Furthermore, UNISON's delegation of five members of the Staff Council consists of three women (60%) and two men (40%), whereas proportionality would require that of a delegation of five intended to be representative of a membership, 75% of whom are women, should consist of four women and one man.

As Christina McAnea had said to Women's Conference, “75% of the membership is women, leadership positions don’t reflect that.” Although the HSGE had agreed sometime previously that the minimum number of women among UNISON’s five representatives on the Staff Council should be three, they had been careful also to specify that at least one of the registered representatives should be a woman.

In 2022, after NDC had concluded that; “it is the time to review what progress has been made to ensure women are represented in proportion to their strength in the union”  the HSGE felt that it was appropriate to backpedal from their previous position in order to allow two men to hold the two registered member seats on the NHS Staff Council (as part of a team of five representatives which does not represent women in proportion to the number of women unison members whom it is representing). 

One of the steps which might be taken to address the concerns raised at NDC in relation to proportionality might well be to redesignate seats previously reserved for men as "general" seats, but no one who supported and understood motion 15 at NDC could possibly think that redesignating a seat previously reserved for women members as a general seat was consistent with the will of Conference, any more than it is consistent with our rules on proportionality.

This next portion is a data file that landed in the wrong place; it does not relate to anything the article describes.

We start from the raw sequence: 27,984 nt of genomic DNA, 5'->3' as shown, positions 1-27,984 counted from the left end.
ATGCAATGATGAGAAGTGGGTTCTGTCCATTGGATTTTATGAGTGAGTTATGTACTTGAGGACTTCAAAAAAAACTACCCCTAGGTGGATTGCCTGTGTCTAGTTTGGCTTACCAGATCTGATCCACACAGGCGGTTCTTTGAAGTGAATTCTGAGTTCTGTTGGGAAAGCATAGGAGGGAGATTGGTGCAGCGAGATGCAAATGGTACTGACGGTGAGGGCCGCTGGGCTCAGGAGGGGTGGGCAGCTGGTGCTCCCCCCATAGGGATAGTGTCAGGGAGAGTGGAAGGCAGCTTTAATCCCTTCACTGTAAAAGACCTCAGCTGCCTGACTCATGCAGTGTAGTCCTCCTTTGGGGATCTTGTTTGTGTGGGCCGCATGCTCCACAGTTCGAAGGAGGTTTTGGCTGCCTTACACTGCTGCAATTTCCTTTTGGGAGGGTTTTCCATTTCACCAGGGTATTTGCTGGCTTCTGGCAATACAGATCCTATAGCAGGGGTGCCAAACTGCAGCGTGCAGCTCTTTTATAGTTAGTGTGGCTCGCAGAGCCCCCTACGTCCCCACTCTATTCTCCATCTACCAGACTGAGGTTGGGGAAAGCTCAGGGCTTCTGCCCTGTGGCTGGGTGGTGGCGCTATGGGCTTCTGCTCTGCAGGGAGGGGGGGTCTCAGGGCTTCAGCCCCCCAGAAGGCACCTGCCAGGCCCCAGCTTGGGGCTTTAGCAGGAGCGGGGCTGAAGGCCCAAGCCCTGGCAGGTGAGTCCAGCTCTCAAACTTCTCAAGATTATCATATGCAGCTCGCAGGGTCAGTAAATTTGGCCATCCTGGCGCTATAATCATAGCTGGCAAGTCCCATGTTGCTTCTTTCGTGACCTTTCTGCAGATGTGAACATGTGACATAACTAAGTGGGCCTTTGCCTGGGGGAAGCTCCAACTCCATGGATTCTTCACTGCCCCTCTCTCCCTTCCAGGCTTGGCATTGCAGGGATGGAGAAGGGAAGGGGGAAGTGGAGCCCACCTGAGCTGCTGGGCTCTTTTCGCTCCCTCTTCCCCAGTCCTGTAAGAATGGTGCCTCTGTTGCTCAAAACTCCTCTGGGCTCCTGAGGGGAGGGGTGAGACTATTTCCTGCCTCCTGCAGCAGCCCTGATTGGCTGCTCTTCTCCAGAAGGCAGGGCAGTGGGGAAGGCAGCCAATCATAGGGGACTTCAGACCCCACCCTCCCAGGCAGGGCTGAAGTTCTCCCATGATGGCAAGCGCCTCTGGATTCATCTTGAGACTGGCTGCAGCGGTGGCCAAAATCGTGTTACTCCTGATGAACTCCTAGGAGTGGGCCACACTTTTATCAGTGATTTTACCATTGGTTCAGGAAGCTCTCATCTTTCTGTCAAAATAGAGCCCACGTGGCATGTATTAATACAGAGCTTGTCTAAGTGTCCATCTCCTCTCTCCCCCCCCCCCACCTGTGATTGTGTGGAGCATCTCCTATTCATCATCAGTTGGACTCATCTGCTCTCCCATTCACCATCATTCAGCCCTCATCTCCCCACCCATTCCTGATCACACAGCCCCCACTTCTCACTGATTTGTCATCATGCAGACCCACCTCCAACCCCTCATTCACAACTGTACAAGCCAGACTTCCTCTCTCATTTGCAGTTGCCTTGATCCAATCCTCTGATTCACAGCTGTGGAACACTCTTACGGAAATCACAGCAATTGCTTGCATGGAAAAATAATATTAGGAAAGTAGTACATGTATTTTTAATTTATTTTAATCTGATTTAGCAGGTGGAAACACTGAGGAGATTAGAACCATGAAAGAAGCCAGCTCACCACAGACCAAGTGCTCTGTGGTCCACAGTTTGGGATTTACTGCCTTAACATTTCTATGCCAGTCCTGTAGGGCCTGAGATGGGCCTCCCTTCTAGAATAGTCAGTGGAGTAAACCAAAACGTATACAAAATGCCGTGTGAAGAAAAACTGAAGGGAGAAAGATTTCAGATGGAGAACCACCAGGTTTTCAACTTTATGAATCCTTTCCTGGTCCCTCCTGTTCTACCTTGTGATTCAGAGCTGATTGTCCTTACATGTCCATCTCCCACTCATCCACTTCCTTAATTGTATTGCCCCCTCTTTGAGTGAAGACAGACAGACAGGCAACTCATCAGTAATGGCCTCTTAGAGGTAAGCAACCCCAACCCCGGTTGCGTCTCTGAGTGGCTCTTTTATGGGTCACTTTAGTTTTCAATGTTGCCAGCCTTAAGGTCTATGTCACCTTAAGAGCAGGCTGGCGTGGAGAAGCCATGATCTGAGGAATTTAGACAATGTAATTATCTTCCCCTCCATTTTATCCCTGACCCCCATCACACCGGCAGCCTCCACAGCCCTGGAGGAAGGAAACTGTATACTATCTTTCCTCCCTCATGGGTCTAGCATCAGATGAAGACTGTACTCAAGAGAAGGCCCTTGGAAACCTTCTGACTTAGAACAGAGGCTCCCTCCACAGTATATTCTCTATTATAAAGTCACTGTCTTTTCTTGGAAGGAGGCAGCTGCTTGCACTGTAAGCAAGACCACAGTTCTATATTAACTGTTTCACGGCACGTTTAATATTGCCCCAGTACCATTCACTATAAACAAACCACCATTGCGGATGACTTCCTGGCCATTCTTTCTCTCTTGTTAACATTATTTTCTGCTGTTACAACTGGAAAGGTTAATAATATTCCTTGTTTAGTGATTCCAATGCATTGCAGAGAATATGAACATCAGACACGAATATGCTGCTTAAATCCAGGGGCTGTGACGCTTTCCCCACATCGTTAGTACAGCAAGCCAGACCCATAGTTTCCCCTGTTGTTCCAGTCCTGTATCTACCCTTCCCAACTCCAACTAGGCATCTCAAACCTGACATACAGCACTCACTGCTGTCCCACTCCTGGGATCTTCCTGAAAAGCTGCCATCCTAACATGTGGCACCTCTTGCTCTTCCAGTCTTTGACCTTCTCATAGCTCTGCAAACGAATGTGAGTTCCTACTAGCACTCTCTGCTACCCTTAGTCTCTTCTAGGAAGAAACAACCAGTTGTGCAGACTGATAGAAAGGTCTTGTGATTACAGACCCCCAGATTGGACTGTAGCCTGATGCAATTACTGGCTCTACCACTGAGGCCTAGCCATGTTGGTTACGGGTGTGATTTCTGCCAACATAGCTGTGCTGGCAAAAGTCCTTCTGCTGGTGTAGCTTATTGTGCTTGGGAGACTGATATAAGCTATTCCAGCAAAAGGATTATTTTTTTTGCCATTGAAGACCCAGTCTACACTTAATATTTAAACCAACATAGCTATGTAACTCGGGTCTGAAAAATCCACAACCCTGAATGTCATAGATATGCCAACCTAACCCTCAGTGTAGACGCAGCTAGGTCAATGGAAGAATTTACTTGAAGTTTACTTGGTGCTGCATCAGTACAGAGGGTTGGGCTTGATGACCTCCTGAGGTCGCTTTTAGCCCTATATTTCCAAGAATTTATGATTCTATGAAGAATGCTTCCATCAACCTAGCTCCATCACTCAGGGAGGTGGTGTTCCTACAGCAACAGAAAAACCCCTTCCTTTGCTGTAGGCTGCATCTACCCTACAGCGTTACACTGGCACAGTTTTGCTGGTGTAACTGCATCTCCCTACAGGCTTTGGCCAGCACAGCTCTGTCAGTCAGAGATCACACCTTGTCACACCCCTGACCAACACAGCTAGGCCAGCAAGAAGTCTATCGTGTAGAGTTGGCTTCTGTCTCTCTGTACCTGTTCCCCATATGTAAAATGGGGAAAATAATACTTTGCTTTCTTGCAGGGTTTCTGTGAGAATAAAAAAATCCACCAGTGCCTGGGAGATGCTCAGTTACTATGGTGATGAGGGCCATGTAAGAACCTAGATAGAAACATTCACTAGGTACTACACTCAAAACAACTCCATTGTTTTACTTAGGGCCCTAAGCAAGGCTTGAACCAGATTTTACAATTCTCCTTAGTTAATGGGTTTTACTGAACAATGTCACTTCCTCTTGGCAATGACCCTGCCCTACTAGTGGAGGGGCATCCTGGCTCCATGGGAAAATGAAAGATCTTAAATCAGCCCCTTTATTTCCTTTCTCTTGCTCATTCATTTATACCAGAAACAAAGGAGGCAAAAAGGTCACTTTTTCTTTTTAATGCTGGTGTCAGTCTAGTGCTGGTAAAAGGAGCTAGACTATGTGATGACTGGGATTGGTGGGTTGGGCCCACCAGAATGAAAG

This decision was taken with the support of a number of those who have been prominent critics of our left-led NEC, and the beneficiary of this highly questionable decision (the male candidate who stood unsuccessfully for a place on the NHS Staff Council and was subsequently elected only when the HSGE decided to change the rules for his benefit) is a former President of UNISON, who has, in spite of his previously forthright support for Jeremy Corbyn, been a fierce critic of "Time for Real Change”.

It is often a good idea to judge people by their deeds rather than their words.

You might almost think that the criticisms made of our NEC in relation to proportionality, fair representation and self organisation are not being made in good faith but are simply opportunist attacks from the remnants of the Ancien Régime!